Breweries Coming To Springfield, But Are They Legal?

September 6, 2016 25 comments Open printer friendly version of this article Print Article

Article originally published on Modern Cities by Mike Field.

Main Street has always served as the main conduit for travel between Downtown Jacksonville and Springfield. Two very specific events led to the demise of Main Street as a vibrant commercial center. The first was when a streetcar system connecting the urban core and neighborhoods of Jacksonville with Springfield was ripped out of Main Street. The second and final nail in Main Street’s coffin was when the Jacksonville Expressway system was built. This ended Main Street’s reign as Jacksonville's major north-south thoroughfare, and effectively cut off Springfield from downtown with a series of one-way streets that redirected high-volume traffic around Springfield instead of right through it.

The intersection of 8th and Main Streets in the 1930s. (State Archives of Florida)

What was once walkable from the river to Brentwood has become a corridor of surviving nodes, failed promises, and broken dreams. The restoration of the Main Street corridor remains a critical piece to solving the age old puzzle of bringing ultimate vibrancy back to the streets of the Urban Core.

Now, a handful of entrepreneurs have begun plans to open businesses that could become a catalyst for the revival of Main Street. Many Springfield residents see this as  an opportunity for the kind of revitalization that has occurred along Riverside's King Street commercial district. However, zoning laws threaten to derail these projects before their doors could ever open.  

Third and Main is one of the few anchor institutions along Main Street. Completed in 2009 with a loan from the Northwest Jacksonville Economic Development Trust Fund, the Cesery Companies developed this 43,000-square-foot, $6 million mixed use building that includes Uptown Kitchen & Bar along with short-term housing  facilities which serve as patient housing for the nearby UF Proton Therapy Center. Image courtesy of

John Crispens is in the process of building out Crispy's at 1735 N. Main St, an Italian-themed restaurant and bar, art gallery and dry cleaning service open for breakfast, lunch and dinner, seven days a week. Business owners that open establishments along Main Street need to be creative in drawing sufficient foot traffic in order to keep their doors open, which is why you'll see an establishment offer a dry cleaning dropoff service in conjunction with other uses.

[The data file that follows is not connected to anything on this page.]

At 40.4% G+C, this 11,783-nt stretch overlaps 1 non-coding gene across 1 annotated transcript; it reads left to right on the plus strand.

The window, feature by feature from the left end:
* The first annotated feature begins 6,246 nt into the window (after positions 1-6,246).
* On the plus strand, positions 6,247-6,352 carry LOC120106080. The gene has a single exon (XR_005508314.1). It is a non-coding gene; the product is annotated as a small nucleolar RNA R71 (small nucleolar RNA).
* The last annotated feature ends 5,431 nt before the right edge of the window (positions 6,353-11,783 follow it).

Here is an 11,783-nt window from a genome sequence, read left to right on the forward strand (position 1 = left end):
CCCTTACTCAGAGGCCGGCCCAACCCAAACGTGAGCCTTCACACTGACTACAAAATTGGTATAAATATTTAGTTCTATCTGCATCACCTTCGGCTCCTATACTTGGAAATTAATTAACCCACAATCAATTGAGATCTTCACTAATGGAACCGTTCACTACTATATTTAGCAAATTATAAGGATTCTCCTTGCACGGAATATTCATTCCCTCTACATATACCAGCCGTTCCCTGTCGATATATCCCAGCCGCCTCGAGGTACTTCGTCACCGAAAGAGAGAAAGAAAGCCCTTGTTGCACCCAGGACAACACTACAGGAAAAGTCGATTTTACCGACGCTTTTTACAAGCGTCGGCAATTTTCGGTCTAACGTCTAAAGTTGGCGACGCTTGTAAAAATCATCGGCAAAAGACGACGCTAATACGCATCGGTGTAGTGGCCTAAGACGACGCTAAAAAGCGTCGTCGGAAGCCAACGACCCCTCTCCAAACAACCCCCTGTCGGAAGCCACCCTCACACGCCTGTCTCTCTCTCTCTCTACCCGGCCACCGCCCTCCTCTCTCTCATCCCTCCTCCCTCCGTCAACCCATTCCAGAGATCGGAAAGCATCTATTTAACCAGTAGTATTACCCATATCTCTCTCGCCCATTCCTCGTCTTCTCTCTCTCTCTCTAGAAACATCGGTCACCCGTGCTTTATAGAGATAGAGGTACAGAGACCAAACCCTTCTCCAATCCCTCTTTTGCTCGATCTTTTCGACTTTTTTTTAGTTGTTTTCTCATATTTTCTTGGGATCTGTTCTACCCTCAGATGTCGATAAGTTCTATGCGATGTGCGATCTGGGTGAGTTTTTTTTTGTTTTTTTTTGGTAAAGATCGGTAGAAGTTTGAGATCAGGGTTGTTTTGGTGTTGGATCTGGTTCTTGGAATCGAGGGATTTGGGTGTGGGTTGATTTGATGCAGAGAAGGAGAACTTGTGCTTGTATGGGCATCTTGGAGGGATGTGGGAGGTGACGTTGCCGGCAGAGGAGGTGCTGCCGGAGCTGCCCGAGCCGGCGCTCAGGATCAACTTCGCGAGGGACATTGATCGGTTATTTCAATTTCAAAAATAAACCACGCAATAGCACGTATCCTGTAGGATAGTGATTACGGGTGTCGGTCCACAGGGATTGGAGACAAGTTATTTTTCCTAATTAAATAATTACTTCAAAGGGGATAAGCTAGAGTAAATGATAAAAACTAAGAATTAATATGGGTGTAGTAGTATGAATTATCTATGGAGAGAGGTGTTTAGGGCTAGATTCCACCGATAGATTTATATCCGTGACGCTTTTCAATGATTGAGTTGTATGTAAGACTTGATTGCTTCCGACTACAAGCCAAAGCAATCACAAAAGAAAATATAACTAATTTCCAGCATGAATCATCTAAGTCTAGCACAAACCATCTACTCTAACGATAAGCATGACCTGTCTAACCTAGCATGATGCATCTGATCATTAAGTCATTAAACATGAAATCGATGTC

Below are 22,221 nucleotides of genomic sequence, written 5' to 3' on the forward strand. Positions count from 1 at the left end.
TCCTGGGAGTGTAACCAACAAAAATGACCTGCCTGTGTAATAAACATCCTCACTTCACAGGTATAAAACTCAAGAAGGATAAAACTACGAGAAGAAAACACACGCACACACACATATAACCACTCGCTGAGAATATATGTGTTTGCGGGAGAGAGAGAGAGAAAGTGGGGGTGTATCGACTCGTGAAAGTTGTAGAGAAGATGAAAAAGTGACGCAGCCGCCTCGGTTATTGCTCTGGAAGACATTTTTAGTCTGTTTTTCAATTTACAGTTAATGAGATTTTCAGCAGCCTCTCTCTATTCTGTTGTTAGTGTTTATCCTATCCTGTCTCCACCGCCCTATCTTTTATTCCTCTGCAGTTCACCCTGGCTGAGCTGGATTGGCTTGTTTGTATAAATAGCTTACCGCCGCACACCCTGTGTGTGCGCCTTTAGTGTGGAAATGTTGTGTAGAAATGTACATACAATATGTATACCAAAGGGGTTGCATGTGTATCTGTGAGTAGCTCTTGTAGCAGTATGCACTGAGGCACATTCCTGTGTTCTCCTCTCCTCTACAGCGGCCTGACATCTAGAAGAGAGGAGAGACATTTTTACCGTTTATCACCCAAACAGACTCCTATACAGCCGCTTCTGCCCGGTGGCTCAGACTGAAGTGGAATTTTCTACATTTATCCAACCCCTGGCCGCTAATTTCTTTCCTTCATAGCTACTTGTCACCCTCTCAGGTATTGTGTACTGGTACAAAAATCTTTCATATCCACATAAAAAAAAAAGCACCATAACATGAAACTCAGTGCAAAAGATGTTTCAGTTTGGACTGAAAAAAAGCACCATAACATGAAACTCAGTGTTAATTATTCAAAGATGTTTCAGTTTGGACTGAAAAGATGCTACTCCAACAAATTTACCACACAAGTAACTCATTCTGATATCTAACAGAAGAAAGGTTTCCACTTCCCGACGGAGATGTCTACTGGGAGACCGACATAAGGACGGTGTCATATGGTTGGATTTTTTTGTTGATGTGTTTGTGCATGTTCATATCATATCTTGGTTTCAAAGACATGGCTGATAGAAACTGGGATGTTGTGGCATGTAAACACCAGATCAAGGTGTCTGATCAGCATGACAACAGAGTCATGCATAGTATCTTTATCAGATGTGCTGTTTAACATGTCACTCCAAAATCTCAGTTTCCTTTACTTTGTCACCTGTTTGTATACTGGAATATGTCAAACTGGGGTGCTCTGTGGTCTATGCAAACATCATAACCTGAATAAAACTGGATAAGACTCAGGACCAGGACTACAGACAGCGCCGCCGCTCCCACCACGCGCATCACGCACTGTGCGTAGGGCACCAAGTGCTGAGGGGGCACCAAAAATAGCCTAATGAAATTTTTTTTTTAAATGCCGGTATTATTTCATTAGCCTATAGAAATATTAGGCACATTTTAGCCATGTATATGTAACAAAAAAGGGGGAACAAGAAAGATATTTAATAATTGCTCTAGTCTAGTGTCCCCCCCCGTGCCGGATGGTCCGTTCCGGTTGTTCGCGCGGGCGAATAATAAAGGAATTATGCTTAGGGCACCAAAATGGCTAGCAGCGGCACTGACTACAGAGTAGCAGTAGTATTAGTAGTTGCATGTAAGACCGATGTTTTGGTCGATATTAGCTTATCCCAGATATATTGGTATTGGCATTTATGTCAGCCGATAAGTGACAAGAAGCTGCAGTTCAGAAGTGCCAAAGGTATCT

A New Wave of Craft Brewer Entrepreneurs

Main and Six Brewing Company

Proposed location for Main and Six Brewing Company

Son/daughter combo Dennis Espinosa and Cindy Lasky are in the process of purchasing the 3,000 square foot building located at 1636 Main St with plans to open a brewpub called Main and Six Brewing Company. Among the craft brewing industry, brewpubs and microbreweries are two distinct forms of breweries, each with a different focus. Microbreweries typically produce less than 15,000 barrels of beer per year, with 75% of that beer being sold off-site. Locally, Intuition Ale Works and Bold City Brewery are microbreweries. Brewpubs, often combined with a restaurant, typically sells 25% or more of its beer on site. Whereas microbreweries are focused on distribution, brewpubs are typically neighborhood bars/restaurants that sell most of their product over the counter at an on-site taproom.    

The duo is currently in the process of applying for a Planned Unit Development, in order to rezone the property so that a brewpub is legally permissible on site. If the rezoning is successful, they plan to have the business fully operational within 18-20 months.

9th and Main Brewpub

Proposed location for 9th and Main Brewpub

Proposed location for 9th and Main Brewpub

Jacksonville-based Bono's Pit Bar-B-Que, led by Scott Adeeb, has submitted a proposal to the City of Jacksonville to convert the former 9th & Main building into a restaurant, brewpup and theater.  Plans call for a $596,000 total investment to purchase and renovate the building, vacant since 2008 when the City foreclosed on the property in a dispute with the former owner.

The restaurant portion would be run by an ownership group that formally operated a restaurant in the building, and now operate the popular restaurant Harpoon Louie's in Farifax Manor, just outside Avondale. A theater space would be operated local mainstay Five & Dime Theatre Company. Additionally, Adeeb would operate a brewpub on-site. Having a variety of complementary uses housed within the site is thought to be a key component of the redevelopment plans, as foot traffic is not robust along a Main Street with few anchor institutions.  

Hyperion Brewing Company

Proposed location for Hyperion Brewing Company. Courtesy of CoStar

Led by Alexandra McKeown and Troy Orton, Hyperion Brewing Company has chosen to lease 1740/1744 N Main Street from Petra Realty. Plans call for the construction of an on-site production facility that will serve an on-site brewpub. While Hyperion will primarily serve their beer in the brewpub, plans also include a limited distribution of product within the Jacksonville market.

According to co-owner Alexandra McKeown, "Like many breweries in Jacksonville, the mix between the light manufacturing of beer and serving directly to consumers through our taproom requires a special zoning with the City. The property is currently zoned CCG-S (Commercial Springfield) and we would like to change it to a PUD (Planned Unit Development). We will maintain the structure and current facade of the space. The only renovations will be to the interior of the property. Our business is built on freedom of choice, meaning we want to serve you a beer that you'd like to drink while opening your mind and taste buds to new flavors and styles.

Next: Main Street's Big Opportunity

Article originally published on Modern Cities by Mike Field.